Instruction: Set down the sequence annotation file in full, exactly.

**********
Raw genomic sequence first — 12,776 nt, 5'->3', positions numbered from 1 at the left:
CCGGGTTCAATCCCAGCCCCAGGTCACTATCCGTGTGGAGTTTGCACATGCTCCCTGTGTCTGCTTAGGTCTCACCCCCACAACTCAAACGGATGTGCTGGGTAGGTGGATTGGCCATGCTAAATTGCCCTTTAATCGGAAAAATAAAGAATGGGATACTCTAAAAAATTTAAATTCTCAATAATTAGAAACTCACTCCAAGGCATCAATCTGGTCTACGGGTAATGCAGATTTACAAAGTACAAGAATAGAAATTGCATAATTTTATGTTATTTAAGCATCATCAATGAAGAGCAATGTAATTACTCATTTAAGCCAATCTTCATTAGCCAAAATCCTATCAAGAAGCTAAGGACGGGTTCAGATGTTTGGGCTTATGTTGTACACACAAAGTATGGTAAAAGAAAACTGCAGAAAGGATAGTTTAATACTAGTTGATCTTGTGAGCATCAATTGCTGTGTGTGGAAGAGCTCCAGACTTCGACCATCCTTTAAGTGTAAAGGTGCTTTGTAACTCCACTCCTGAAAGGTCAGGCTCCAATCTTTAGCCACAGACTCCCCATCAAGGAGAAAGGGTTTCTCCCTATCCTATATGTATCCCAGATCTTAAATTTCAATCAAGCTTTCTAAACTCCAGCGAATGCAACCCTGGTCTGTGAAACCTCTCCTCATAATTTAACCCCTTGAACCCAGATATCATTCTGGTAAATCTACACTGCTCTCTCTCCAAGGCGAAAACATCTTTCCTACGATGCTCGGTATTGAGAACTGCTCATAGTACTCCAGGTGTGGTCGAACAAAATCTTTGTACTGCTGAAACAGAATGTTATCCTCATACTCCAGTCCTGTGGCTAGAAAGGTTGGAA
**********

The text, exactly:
Raw genomic sequence first — 12,776 nt, 5'->3', positions numbered from 1 at the left:
CCGGGTTCAATCCCAGCCCCAGGTCACTATCCGTGTGGAGTTTGCACATGCTCCCTGTGTCTGCTTAGGTCTCACCCCCACAACTCAAACGGATGTGCTGGGTAGGTGGATTGGCCATGCTAAATTGCCCTTTAATCGGAAAAATAAAGAATGGGATACTCTAAAAAATTTAAATTCTCAATAATTAGAAACTCACTCCAAGGCATCAATCTGGTCTACGGGTAATGCAGATTTACAAAGTACAAGAATAGAAATTGCATAATTTTATGTTATTTAAGCATCATCAATGAAGAGCAATGTAATTACTCATTTAAGCCAATCTTCATTAGCCAAAATCCTATCAAGAAGCTAAGGACGGGTTCAGATGTTTGGGCTTATGTTGTACACACAAAGTATGGTAAAAGAAAACTGCAGAAAGGATAGTTTAATACTAGTTGATCTTGTGAGCATCAATTGCTGTGTGTGGAAGAGCTCCAGACTTCGACCATCCTTTAAGTGTAAAGGTGCTTTGTAACTCCACTCCTGAAAGGTCAGGCTCCAATCTTTAGCCACAGACTCCCCATCAAGGAGAAAGGGTTTCTCCCTATCCTATATGTATCCCAGATCTTAAATTTCAATCAAGCTTTCTAAACTCCAGCGAATGCAACCCTGGTCTGTGAAACCTCTCCTCATAATTTAACCCCTTGAACCCAGATATCATTCTGGTAAATCTACACTGCTCTCTCTCCAAGGCGAAAACATCTTTCCTACGATGCTCGGTATTGAGAACTGCTCATAGTACTCCAGGTGTGGTCGAACAAAATCTTTGTACTGCTGAAACAGAATGTTATCCTCATACTCCAGTCCTGTGGCTAGAAAGGTTGGAA